Human Connection in George Orwell’s 1984

I read George Orwell’s 1984 (1949), number 8 on the BBC book list, last summer for the first time.  This surprised a student of mine, one of the only students I have encountered over the years who was actually majoring in English.  I teach English 1010, Introduction to College Writing, and my students usually consist of people who dislike writing and reading.  Those who major in English tend to have taken AP English in high school or test out of my class.  Anyway, this particular student always brought a book to class with her, and we had great fun discussing her other classes and papers together after class.  But when I mentioned that I had just read Orwell’s classic for the first time, she gaped.  I can’t even exaggerate how long her mouth was open or how visceral her reaction was to my admission.  I supposed I should have read it sooner.  But I didn’t.

I always knew what the fuss was about.  It’s a dystopian novel in which Big Brother watches everybody and everything.  Rule breaking is not allowed, and one will be caught if trying to change things.  The premise is actually quite frightening, and Orwell’s vision of an all-seeing government is often used today to argue for privacy laws and rights.  With technology as it is (cell phones, security cameras, satellites, social networking, and search engines), all of us are being constantly monitored.  (No, I’m not paranoid.)  This reality doesn’t bother me, but maybe it should.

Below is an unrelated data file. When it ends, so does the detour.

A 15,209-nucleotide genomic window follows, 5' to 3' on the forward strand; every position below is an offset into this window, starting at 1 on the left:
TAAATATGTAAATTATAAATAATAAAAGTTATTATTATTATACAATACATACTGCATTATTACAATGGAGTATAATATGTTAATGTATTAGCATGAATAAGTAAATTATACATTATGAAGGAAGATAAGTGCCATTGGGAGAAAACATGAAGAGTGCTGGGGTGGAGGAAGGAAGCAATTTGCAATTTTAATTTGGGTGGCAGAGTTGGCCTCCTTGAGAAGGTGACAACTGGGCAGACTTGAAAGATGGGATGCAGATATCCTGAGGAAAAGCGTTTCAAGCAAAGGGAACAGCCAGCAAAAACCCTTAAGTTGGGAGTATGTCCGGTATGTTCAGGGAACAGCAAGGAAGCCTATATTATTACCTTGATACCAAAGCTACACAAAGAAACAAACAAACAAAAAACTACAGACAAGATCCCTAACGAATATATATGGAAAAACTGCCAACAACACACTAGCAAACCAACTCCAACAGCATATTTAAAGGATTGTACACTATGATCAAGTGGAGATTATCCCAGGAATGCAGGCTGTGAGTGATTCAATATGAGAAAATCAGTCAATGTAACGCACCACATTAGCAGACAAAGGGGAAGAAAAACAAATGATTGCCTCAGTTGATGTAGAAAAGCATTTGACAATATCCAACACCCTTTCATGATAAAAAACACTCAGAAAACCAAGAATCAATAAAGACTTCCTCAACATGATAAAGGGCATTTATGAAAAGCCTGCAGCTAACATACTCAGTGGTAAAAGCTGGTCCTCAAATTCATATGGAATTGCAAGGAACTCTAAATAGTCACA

Despite the creepy premise of the novel, the real theme is that of human connection.  In this environment of big government and control, Winston Smith longs to connect with somebody.  He wants to be called by his name instead of “comrade.”  He wants to touch other people and interact with them in genuine ways.  To counter this sterile environment, he takes up with Julia and they find happiness together.  On the surface, this connection seems to be about sex, but it isn’t.  It’s about trust and love and belonging and happiness.  As John Donne famously wrote, “No man is an island.”  Yet, that’s what the totalitarian society is trying to create.  Isolation doesn’t work for us; we’re social animals.

I recently heard this idea best vocalized in Brené Brown’s TED talk.  She is a sociologist and researcher, but her work is qualitative, which means she collects and evaluates stories as part of her research.  Her TED talk focused on the idea of being wholehearted, and what people who claimed to be living this way did to achieve it.  Her results were fascinating, and what stuck with me most is that people most secure accept vulnerability in themselves.  They connect more fully with others because of this.  They aren’t constantly worried about their appearances or mistakes, but they accept those as part of being human.  This in turn allows them to connect and to be well adjusted.

This theme is explored in 1984.  Everybody is disconnected because of fear.  Everybody is vulnerable, but this human trait cannot be embraced because it is artificially imposed and there are severe and real consequences from Big Brother if betrayed.  One will be made more vulnerable by connecting with others.  In fact, one will disappear.  Existence is erased, and if the missing person is asked after, nobody will acknowledge that they even existed.  I think this plays to our deepest fears.  Nobody wants to be a nobody.  To have one’s entire life negated is the ultimate punishment.